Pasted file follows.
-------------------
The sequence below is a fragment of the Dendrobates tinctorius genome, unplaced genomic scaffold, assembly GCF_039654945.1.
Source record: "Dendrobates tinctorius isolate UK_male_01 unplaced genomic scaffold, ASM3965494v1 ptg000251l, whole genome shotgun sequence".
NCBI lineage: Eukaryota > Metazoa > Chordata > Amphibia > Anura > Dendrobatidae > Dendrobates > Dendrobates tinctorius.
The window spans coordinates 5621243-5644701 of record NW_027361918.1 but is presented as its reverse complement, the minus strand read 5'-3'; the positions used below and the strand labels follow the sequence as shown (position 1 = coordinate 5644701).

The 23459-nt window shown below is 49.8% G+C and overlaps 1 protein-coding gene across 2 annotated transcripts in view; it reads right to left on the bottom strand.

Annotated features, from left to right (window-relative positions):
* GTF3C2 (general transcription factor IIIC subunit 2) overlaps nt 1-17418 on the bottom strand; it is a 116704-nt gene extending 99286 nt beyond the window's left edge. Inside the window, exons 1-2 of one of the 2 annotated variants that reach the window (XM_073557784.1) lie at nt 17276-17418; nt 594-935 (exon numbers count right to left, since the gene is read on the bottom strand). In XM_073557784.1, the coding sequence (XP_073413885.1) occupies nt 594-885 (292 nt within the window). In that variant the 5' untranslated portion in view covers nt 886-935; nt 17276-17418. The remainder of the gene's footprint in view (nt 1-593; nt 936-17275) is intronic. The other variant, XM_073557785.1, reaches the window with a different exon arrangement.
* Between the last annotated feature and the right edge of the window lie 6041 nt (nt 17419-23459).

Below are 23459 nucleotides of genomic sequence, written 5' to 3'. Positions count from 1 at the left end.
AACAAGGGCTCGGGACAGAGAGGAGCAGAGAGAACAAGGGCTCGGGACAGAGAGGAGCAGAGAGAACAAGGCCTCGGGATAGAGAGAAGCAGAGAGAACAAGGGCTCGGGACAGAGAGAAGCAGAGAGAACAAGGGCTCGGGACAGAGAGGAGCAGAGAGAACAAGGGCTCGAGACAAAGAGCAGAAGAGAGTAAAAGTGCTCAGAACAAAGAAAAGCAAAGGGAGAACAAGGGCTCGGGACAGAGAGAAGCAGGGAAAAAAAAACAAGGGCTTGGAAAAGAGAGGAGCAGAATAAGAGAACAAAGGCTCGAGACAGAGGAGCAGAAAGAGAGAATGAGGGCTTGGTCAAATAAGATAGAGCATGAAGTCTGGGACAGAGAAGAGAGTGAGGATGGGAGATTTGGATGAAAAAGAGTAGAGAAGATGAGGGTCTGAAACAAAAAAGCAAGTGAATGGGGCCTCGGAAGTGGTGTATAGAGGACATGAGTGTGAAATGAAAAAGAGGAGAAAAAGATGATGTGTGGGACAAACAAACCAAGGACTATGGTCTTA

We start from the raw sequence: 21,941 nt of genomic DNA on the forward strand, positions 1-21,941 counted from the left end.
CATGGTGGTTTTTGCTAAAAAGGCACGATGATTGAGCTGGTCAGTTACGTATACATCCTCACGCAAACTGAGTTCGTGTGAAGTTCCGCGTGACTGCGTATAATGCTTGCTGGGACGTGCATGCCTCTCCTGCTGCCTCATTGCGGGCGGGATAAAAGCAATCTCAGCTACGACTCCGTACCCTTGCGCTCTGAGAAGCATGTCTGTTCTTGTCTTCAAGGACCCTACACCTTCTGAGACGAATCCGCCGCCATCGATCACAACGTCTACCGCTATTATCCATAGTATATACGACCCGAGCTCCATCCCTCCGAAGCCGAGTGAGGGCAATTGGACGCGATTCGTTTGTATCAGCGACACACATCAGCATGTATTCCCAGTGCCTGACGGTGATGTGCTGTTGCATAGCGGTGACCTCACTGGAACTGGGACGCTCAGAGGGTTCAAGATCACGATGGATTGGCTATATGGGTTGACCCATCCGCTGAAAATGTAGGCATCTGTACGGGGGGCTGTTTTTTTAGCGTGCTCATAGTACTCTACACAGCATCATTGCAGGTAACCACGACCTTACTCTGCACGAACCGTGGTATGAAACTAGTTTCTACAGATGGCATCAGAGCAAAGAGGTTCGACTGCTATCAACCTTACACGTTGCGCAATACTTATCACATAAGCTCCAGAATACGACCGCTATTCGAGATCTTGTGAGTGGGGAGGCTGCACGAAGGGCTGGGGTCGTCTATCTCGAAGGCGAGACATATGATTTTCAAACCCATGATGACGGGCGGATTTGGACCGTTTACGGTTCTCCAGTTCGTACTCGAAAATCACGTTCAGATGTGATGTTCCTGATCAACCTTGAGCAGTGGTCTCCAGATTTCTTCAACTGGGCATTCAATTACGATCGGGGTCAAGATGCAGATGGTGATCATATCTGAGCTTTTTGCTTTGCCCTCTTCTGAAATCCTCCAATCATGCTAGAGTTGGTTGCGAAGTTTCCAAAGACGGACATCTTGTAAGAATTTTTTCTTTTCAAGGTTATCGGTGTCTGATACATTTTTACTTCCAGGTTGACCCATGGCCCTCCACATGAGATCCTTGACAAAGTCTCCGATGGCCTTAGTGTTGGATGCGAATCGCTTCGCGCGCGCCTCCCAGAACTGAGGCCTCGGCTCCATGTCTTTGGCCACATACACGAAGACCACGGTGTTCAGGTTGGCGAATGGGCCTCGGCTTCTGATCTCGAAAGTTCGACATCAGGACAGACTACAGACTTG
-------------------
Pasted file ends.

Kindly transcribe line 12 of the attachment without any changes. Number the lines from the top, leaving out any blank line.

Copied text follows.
CATGGTGGTTTTTGCTAAAAAGGCACGATGATTGAGCTGGTCAGTTACGTATACATCCTCACGCAAACTGAGTTCGTGTGAAGTTCCGCGTGACTGCGTATAATGCTTGCTGGGACGTGCATGCCTCTCCTGCTGCCTCATTGCGGGCGGGATAAAAGCAATCTCAGCTACGACTCCGTACCCTTGCGCTCTGAGAAGCATGTCTGTTCTTGTCTTCAAGGACCCTACACCTTCTGAGACGAATCCGCCGCCATCGATCACAACGTCTACCGCTATTATCCATAGTATATACGACCCGAGCTCCATCCCTCCGAAGCCGAGTGAGGGCAATTGGACGCGATTCGTTTGTATCAGCGACACACATCAGCATGTATTCCCAGTGCCTGACGGTGATGTGCTGTTGCATAGCGGTGACCTCACTGGAACTGGGACGCTCAGAGGGTTCAAGATCACGATGGATTGGCTATATGGGTTGACCCATCCGCTGAAAATGTAGGCATCTGTACGGGGGGCTGTTTTTTTAGCGTGCTCATAGTACTCTACACAGCATCATTGCAGGTAACCACGACCTTACTCTGCACGAACCGTGGTATGAAACTAGTTTCTACAGATGGCATCAGAGCAAAGAGGTTCGACTGCTATCAACCTTACACGTTGCGCAATACTTATCACATAAGCTCCAGAATACGACCGCTATTCGAGATCTTGTGAGTGGGGAGGCTGCACGAAGGGCTGGGGTCGTCTATCTCGAAGGCGAGACATATGATTTTCAAACCCATGATGACGGGCGGATTTGGACCGTTTACGGTTCTCCAGTTCGTACTCGAAAATCACGTTCAGATGTGATGTTCCTGATCAACCTTGAGCAGTGGTCTCCAGATTTCTTCAACTGGGCATTCAATTACGATCGGGGTCAAGATGCAGATGGTGATCATATCTGAGCTTTTTGCTTTGCCCTCTTCTGAAATCCTCCAATCATGCTAGAGTTGGTTGCGAAGTTTCCAAAGACGGACATCTTGTAAGAATTTTTTCTTTTCAAGGTTATCGGTGTCTGATACATTTTTACTTCCAGGTTGACCCATGGCCCTCCACATGAGATCCTTGACAAAGTCTCCGATGGCCTTAGTGTTGGATGCGAATCGCTTCGCGCGCGCCTCCCAGAACTGAGGCCTCGGCTCCATGTCTTTGGCCACATACACGAAGACCACGGTGTTCAGGTTGGCGAATGGGCCTCGGCTTCTGATCTCGAAAGTTCGACATCAGGACAGACTACAGACTTG